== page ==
Stock Time

Time In Markets (Not Market Timing) is Key to Building Wealth

Stock Time

You've probably heard this axiom before: "The definition of insanity is doing the same thing over and over again and expecting a different result."

Such a sage principle of life is especially true when it comes to investing. Stock and bond markets are places where millions of different traders meet each day to agree on a price that both buyers and sellers can find acceptable — i.e., fair. 

By definition, markets have no memories. So, trying to figure out when to get in and when to get out requires an investor to be right twice. You can make a knee-jerk decision to sell, but that raises an equally dicey proposition -- when do you get back in? 

Based on independent studies by leading academics followed by IFA's investment committee, as well as research on thousands of our own client portfolios, we recommend developing a strategic investment plan. Such an approach is designed to put you in a better position to capture the "ups" of markets and ride-out the "downs."

Instead of reacting to each market gyration, we encourage investors to resist any momentary urge to try to time markets. 

How harmful can mistiming markets be to your portfolio? Below is a graphic we've created to illustrate what missing just a few of the market's best days can mean to performance over time.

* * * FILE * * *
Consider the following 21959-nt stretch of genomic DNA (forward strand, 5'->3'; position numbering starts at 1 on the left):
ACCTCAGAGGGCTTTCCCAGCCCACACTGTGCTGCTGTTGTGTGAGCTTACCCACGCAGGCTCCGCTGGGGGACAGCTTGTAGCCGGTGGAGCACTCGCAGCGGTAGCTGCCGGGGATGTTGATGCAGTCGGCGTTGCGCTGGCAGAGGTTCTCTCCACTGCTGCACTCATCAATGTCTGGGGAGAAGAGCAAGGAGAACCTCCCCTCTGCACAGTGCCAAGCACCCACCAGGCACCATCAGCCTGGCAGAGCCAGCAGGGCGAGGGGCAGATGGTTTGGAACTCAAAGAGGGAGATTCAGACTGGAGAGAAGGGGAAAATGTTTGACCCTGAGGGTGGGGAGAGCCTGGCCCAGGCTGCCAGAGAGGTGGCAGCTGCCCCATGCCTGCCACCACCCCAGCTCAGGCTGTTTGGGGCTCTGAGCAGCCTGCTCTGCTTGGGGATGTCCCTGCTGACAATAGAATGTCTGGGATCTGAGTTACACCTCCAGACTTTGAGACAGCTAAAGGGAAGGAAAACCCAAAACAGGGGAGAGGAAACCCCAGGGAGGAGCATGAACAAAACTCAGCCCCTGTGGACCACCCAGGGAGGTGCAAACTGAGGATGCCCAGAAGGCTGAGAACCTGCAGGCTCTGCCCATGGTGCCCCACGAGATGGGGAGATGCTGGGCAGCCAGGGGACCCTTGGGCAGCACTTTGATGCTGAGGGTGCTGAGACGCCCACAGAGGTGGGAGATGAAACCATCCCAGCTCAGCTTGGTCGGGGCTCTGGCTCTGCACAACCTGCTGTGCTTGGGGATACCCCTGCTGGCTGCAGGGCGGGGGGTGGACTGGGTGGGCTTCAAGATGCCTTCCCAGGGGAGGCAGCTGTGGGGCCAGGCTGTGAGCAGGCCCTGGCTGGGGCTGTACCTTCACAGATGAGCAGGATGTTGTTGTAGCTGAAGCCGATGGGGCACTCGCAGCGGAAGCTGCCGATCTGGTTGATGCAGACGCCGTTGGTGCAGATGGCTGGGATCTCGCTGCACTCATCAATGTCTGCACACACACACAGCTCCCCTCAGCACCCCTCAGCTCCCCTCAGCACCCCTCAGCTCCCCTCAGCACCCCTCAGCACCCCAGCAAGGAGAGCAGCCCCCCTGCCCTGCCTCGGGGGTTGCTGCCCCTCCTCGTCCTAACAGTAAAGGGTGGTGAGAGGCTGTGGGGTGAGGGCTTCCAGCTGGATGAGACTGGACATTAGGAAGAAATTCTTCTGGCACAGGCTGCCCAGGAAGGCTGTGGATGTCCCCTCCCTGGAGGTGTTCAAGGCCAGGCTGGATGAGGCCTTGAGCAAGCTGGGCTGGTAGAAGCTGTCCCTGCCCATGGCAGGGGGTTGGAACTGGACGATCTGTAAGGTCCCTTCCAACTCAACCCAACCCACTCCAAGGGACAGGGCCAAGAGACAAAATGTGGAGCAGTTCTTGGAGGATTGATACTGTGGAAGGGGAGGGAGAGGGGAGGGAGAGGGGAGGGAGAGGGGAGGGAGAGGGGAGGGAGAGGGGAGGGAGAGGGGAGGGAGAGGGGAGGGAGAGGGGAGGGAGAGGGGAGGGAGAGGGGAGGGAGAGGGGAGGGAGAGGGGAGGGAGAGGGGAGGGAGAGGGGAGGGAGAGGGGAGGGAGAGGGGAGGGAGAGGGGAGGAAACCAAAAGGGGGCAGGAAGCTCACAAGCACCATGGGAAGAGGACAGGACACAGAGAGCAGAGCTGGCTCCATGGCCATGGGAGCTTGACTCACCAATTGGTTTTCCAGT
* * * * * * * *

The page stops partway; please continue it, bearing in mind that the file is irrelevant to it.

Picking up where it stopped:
This look at a hypothetical investment in the stocks that make-up the IFA SP 500 Index shows that remaining invested helps to ensure that your portfolio's poised to capture what the market has to offer. Key results from such research include:

  • A hypothetical $1,000 turned into $6,138 from 2002 through 2021.
  • The return dwindled to $2,814 if you missed the blue-chip index's 10 best days.
  • Missing the best 20 days resulted in your return dropping to $1,679.
  • Staying invested throughout this period would've returned an annualized 9.50%. 

There is no proven way to time the market, whether you're targeting the best days or moving to the sidelines to avoid the worst days. History shows that staying put through good times and bad is the best course of action.

This same basic pattern shows up in more volatile asset classes like small-cap stocks. The table below illustrates that missing the 40 best days in the IFA U.S. Small-Cap Stock Index during this same 20-year period would've produced a negative annualized return (-1.96%). If you invested $10,000, that translated into a loss of more than $3,262.

By contrast, if you'd stayed invested, a portfolio following IFA's domestic small-cap blended index would've generated an annualized gain of 10.12%. At the same time, your portfolio would've been enriched by nearly $58,800.

The clear takeaway here: A correlation exists between time invested and building a diversified portfolio's value. 

And that's true whether you're investing in small-cap stocks, which historically have provided greater upside potential (along with higher levels of risk), or more staid larger-cap stocks. 

This is not to be construed as an offer, solicitation, recommendation, or endorsement of any particular security, product or service. There is no guarantee investment strategies will be successful.  Investing involves risks, including possible loss of principal. Performance may contain both live and back-tested data. Data is provided for illustrative purposes only, it does not represent actual performance of any client portfolio or account and it should not be interpreted as an indication of such performance. IFA Index Portfolios are recommended based on time horizon and risk tolerance.  For more information about Index Fund Advisors, Inc, please review our brochure at or visit